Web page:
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College Campus Network Still Infected by a Computer Virus from 1999

Administrative, instructional and wireless networks all infected by as many as seven viruses

2 min read
College Campus Network Still Infected by a Computer Virus from 1999

There was an under-reported IT security story this past week that caught my eye involving the City College of San Francisco (CCSF). Back in November, a keystroke logger virus, among others, was discovered in its computer systems. By itself, this would not be major news, because college campuses are ripe hacking targets for a variety of reasons.

However, according to a story in the San Francisco Chronicle, one of the seven viruses had resided in the system undetected for longer than a decade! The oldest virus is thought to date to 1999. 

As of Friday, the viruses were still active. The Chronicle says that CCSF administrators are telling students and employees to "…change computer passwords, avoid using school computers for banking or purchases, and to check home computers for viruses" since the viruses have, the college's Chief Technology Officer warned, infected servers and desktops "…across administrative, instructional and wireless networks."

CCSF has about 100,000 students attending it every year, and 3,000 employees. Anyone downloading information onto a flash drive from CCSF's computer networks could have also unwittingly downloaded one of the viruses and potentially infected any computer the drive was connected to.

An AP story about the incident noted that every day at 10:00 PM, the virus would start trolling the college's networks looking for data to send overseas. That would make it morning in Eastern Europe and afternoon in Asia where the college says the suspected hackers reside.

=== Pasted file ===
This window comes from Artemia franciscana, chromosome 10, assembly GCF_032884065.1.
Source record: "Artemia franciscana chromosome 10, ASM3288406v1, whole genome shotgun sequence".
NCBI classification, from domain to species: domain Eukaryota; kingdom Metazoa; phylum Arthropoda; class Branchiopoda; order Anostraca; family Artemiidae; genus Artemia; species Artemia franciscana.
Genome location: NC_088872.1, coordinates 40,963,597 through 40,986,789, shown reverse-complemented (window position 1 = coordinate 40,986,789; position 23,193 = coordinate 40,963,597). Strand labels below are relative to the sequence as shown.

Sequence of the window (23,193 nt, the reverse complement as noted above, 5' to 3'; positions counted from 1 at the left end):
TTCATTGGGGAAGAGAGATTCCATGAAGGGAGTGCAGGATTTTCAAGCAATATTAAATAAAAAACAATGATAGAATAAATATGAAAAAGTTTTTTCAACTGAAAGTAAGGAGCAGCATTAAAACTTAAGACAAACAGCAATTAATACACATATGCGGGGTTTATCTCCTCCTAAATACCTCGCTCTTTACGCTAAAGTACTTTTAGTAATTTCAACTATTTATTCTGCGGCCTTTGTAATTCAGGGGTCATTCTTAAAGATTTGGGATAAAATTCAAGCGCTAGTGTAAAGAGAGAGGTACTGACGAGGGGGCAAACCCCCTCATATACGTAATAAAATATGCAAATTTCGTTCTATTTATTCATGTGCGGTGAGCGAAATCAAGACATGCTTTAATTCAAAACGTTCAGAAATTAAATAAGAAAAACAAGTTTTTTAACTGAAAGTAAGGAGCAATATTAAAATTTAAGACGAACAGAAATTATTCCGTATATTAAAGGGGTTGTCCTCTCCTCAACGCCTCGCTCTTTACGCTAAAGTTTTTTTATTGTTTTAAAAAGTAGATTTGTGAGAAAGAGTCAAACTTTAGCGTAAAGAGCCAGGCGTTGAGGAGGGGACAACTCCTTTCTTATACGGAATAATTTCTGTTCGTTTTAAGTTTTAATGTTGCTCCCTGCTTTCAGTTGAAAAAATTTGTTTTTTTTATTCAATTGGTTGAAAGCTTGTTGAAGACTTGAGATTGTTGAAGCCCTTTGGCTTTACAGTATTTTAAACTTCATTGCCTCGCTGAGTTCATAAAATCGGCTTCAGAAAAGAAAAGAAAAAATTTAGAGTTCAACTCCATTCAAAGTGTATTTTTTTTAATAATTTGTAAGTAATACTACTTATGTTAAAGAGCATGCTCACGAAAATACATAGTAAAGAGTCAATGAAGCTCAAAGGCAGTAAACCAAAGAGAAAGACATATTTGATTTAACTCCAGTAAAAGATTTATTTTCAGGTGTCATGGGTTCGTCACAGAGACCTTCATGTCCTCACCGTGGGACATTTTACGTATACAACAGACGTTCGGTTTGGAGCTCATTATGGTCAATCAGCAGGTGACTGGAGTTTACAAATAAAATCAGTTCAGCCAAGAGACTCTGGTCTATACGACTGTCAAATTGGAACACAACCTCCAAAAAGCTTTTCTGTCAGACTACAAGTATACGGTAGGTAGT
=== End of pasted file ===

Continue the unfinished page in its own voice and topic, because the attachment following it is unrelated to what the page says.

The AP quotes John Rizzo, president of the college’s Board of Trustees as saying that:

"We don’t know the extent to which data was captured. We don’t know if individuals were affected, if they had data stolen that has affected them. But the potential is there."

Mr. Rizzo also indicated that it may take several weeks to fully understand the extent of the infection, and likely much longer to create a truly secure IT environment again. The SF Chronicle reports that the college's vice chancellor for finance "... defended the college's past efforts at virus protection, saying the school had two firewalls." It went on to quote him as saying:

"In spite of that, bad guys keep trying to get ahead of the good guys. And in this case they did."

Yeah, by about 10 years.

The Conversation (0)

How Police Exploited the Capitol Riot’s Digital Records

Forensic technology is powerful, but is it worth the privacy trade-offs?

11 min read
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 Illustration of the silhouette of a person with upraised arm holding a cellphone in front of the U.S. Capitol building. Superimposed on the head is a green matrix, which represents data points used for facial recognition
Gabriel Zimmer
Green

The group of well-dressed young men who gathered on the outskirts of Baltimore on the night of 5 January 2021 hardly looked like extremists. But the next day, prosecutors allege, they would all breach the United States Capitol during the deadly insurrection. Several would loot and destroy media equipment, and one would assault a policeman.

No strangers to protest, the men, members of the America First movement, diligently donned masks to obscure their faces. None boasted of their exploits on social media, and none of their friends or family would come forward to denounce them. But on 5 January, they made one piping hot, family-size mistake: They shared a pizza.

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